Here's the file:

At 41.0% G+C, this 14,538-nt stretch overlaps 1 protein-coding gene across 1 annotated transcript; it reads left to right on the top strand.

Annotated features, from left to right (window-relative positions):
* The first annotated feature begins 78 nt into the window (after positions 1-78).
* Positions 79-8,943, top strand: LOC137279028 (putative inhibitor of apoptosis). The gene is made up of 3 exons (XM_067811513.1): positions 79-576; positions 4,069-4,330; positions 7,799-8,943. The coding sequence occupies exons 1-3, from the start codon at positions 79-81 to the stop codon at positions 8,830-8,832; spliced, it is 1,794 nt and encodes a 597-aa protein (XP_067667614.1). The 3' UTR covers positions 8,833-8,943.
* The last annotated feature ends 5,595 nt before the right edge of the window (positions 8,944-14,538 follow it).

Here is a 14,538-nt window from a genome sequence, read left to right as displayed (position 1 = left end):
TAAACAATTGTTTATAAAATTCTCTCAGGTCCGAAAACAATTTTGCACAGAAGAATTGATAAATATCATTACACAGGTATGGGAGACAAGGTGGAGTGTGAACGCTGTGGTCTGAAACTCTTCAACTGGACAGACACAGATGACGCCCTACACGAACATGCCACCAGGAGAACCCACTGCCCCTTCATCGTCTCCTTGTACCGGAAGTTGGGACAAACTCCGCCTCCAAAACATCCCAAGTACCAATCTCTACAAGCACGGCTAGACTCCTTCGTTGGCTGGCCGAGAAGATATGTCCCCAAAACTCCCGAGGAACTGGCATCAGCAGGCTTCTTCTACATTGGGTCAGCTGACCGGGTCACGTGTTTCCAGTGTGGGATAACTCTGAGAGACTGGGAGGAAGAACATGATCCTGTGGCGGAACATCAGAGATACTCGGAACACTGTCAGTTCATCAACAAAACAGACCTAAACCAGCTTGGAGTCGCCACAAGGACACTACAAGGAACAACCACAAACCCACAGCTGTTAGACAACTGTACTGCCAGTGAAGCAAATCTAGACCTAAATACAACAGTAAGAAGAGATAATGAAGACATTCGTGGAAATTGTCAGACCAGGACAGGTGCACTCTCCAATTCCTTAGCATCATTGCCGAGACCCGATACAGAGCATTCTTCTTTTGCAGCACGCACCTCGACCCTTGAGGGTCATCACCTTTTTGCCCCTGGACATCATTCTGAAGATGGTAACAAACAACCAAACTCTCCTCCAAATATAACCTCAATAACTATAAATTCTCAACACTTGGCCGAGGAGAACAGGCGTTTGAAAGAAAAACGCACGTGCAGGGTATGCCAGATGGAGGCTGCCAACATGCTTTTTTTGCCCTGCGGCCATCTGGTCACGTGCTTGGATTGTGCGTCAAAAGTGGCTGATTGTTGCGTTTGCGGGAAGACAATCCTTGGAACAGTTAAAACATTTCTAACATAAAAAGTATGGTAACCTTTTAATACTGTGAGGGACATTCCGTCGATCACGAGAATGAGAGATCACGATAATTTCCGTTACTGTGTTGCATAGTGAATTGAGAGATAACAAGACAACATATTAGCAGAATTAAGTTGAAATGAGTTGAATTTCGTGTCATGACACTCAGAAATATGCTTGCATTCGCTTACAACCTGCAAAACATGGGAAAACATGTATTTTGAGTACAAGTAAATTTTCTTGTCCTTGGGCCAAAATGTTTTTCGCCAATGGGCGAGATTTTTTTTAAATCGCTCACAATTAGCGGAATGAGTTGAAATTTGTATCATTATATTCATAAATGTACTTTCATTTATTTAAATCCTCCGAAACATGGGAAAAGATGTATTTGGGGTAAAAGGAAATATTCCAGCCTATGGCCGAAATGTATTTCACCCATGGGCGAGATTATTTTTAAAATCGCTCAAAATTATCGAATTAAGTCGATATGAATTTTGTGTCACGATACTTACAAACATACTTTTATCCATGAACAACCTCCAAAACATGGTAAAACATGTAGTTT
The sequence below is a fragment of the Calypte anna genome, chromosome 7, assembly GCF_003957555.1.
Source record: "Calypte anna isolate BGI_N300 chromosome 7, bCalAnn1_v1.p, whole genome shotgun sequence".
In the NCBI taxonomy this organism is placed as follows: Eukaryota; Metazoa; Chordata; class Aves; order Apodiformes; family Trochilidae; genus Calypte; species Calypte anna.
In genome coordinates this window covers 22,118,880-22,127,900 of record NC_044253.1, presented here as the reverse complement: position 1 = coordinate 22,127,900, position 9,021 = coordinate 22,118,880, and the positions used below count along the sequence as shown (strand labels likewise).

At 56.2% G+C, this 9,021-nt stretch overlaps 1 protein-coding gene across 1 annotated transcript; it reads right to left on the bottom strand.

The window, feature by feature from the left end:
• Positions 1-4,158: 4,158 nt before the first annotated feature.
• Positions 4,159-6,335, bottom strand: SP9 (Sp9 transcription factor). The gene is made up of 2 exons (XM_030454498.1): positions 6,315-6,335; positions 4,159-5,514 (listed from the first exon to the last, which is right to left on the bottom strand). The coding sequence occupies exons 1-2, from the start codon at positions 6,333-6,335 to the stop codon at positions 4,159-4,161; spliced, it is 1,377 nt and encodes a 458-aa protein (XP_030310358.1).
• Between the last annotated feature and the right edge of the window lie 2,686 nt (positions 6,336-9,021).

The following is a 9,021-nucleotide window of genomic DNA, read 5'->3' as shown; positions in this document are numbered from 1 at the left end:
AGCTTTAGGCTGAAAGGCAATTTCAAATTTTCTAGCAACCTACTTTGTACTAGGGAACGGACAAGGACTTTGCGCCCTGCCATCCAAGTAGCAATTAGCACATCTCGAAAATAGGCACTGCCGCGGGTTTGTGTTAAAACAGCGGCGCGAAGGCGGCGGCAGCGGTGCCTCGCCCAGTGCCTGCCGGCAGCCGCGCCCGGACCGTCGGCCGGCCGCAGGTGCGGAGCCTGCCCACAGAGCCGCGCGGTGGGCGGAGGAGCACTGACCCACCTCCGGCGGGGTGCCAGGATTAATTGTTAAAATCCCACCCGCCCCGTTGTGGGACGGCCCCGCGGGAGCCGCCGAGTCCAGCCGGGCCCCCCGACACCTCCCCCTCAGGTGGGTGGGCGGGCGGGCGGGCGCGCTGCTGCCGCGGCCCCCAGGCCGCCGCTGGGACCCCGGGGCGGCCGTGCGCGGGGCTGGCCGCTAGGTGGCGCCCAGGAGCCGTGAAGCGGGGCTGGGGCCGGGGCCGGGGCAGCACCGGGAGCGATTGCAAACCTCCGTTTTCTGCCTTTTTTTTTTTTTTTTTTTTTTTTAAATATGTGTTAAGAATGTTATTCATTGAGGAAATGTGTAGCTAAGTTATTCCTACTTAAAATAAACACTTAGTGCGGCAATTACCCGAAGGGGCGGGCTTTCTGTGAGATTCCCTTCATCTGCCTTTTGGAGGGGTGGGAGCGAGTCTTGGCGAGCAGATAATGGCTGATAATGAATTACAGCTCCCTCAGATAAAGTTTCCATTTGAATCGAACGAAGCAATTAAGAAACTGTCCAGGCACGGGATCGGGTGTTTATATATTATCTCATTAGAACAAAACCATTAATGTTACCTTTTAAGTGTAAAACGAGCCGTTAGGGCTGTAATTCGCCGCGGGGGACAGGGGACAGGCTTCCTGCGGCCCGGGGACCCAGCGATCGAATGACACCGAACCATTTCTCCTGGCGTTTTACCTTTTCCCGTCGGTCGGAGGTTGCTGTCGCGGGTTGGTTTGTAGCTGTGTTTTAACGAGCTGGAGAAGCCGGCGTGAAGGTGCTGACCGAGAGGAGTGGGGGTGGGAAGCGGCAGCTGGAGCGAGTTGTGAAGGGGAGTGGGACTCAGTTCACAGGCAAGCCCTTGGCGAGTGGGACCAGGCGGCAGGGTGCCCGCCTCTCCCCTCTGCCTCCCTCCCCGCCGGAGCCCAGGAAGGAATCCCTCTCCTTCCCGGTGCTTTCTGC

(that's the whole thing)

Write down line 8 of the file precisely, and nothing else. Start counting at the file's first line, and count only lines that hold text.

The sequence below is a fragment of the Calypte anna genome, chromosome 7, assembly GCF_003957555.1.